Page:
The number of households headed by a single father has multiplied nine-fold since 1960, reaching 2.6 million in 2011, Pew Research Center reported in 2013.
Only 17 percent of these single dads have at least a bachelor’s degree, which means the income potential of the other 83 percent is limited; and the median adjusted annual income for all single dads averages $40,000, in contrast to $70,000 for married fathers.
The cost of higher education isn’t cheap — annual tuition and required fees average $5,899 a year at public institutions, $28,569 at private nonprofit institutions and $13,766 at private for-profit institutions, according to the latest data from the National Center for Education Statistics. Fortunately, if you’re a single dad looking for ways to finance college for yourself or your children, a few strategies can assist you.
One strategy you can use to cut college costs is to take as many courses as possible at a community college. You can then transfer credits to a four-year college, if you plan on attending one. To employ this strategy effectively, make sure you find out ahead of time if your credits will transfer. Most community colleges have an academic adviser who can help you determine this, and Community College Review offers guidelines that will help, too.
Another way to cut costs is taking advantage of distance education opportunities. Many universities now offer free or reduced-rate massive open online courses (MOOCs). You can find a list of available online courses at the MOOC List website.
Another place to cut costs is textbooks. Campus Technology reviews some of the top resources that provide digital textbooks for Android, iOS and laptops.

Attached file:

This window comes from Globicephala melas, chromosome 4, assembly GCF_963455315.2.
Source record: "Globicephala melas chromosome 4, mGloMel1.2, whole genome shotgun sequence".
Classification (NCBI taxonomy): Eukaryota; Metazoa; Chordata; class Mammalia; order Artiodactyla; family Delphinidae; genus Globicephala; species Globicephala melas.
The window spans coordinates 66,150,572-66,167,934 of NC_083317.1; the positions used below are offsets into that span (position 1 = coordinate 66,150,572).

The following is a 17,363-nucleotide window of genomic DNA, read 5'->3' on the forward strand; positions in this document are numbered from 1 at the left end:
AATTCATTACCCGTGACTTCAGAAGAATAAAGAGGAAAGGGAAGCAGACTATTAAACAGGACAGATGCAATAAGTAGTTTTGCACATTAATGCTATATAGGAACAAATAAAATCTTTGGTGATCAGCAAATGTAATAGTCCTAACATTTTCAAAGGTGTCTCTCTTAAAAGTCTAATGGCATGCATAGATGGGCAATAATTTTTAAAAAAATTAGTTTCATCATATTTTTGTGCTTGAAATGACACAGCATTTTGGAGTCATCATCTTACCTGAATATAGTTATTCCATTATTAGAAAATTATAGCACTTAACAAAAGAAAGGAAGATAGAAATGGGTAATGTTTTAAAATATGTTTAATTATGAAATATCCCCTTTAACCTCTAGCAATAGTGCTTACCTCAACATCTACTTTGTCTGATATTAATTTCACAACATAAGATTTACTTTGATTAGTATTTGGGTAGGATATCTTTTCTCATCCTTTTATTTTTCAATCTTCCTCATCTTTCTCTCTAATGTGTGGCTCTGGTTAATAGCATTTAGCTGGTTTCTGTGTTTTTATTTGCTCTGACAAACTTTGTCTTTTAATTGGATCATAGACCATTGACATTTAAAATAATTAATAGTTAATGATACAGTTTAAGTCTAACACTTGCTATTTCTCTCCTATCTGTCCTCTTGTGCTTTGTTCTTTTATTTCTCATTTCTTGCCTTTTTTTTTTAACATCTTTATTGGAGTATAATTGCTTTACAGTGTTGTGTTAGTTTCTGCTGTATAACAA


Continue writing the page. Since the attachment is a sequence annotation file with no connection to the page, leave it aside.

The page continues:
If your financial situation permits you to put some of your monthly savings into a college fund, a strategy you may find to your advantage is using a 529 plan, which is a tax-advantaged vehicle for investing tuition funds. The SEC’s website provides a guideline to using 529 plans effectively, along with links to resources.
Other savings vehicle options include Coverdell Education Savings Accounts, U.S. Savings Bonds and IRAs. If you receive regular payouts from an annuity or structured settlement, you may wish to sell your future payments for a lump sum of cash now and then invest the money in one of these savings vehicles. J.G. Wentworth features more information about selling your future payments.
A variety of financial aid opportunities are available for single dads. Extensive information about federal grants, scholarships, work-study jobs and loans is available on the Department of Education’s Federal Student Aid site. Additional resources and information about scholarships are available from college financial aid offices, public libraries and sites such as FinAid.org. There’s also SimpleTuition.com, which includes information about grants that single fathers are eligible for, pointing out that many aid packages promoted for single mothers are actually available to all single parents.
A new way to finance college is crowdfunding. CrowdCrux reviews some of the top sites that can be used for college and educational costs. Some sites, such as Kickstarter and Indiegogo, are general crowdfunding sites that enable educational fundraising. Others, such as IncitED, specialize in educational crowdfunding.